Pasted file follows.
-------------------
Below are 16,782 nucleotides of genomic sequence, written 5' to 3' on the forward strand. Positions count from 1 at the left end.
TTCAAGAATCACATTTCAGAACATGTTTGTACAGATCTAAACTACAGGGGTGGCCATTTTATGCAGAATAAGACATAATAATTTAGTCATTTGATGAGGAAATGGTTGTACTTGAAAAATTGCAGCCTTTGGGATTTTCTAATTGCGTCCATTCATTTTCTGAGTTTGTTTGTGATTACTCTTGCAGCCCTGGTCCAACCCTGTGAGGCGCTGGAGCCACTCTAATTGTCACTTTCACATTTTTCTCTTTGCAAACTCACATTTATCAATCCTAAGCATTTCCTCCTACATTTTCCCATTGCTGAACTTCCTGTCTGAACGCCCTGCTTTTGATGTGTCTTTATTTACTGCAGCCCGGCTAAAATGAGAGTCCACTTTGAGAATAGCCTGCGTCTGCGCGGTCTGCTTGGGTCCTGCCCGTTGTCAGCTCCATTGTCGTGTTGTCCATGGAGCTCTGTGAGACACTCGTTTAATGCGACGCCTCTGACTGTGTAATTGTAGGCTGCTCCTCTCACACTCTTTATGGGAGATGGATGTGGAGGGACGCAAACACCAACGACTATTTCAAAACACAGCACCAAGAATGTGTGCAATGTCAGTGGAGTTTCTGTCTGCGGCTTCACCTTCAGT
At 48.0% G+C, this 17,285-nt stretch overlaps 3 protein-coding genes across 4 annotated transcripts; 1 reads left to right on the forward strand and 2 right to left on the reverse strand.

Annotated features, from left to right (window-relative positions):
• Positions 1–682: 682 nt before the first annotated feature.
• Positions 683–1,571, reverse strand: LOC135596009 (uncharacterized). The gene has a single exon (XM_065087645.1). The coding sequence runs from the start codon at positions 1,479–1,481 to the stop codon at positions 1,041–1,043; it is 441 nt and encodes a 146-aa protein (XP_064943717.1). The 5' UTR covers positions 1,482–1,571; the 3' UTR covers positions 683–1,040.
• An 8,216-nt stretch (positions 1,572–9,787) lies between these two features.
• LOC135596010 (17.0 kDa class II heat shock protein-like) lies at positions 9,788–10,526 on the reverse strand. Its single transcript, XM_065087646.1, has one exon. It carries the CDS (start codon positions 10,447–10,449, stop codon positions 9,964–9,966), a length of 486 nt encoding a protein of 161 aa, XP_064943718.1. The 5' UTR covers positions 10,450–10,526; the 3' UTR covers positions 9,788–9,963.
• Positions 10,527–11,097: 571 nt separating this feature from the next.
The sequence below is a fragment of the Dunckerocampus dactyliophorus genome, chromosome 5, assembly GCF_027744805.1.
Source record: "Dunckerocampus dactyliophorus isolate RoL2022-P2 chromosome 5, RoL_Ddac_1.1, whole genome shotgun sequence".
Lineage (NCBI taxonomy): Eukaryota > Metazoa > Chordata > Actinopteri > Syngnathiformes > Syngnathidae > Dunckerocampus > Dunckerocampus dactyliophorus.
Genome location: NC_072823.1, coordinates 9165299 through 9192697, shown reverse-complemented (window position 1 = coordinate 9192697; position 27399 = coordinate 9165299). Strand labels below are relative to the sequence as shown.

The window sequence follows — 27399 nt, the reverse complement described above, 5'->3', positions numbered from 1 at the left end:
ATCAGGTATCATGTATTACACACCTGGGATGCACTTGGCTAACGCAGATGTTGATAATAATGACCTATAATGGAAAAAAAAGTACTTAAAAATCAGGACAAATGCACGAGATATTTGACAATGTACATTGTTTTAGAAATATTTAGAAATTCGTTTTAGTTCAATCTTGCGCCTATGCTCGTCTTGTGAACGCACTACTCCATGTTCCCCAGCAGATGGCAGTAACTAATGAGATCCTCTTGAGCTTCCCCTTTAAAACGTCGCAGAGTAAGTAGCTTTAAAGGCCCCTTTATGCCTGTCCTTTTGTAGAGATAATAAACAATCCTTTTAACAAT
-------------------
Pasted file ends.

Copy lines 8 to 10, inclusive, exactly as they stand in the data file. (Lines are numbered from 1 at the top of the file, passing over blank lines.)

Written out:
• LOC135596010 (17.0 kDa class II heat shock protein-like) lies at positions 9,788–10,526 on the reverse strand. Its single transcript, XM_065087646.1, has one exon. It carries the CDS (start codon positions 10,447–10,449, stop codon positions 9,964–9,966), a length of 486 nt encoding a protein of 161 aa, XP_064943718.1. The 5' UTR covers positions 10,450–10,526; the 3' UTR covers positions 9,788–9,963.
• Positions 10,527–11,097: 571 nt separating this feature from the next.
The sequence below is a fragment of the Dunckerocampus dactyliophorus genome, chromosome 5, assembly GCF_027744805.1.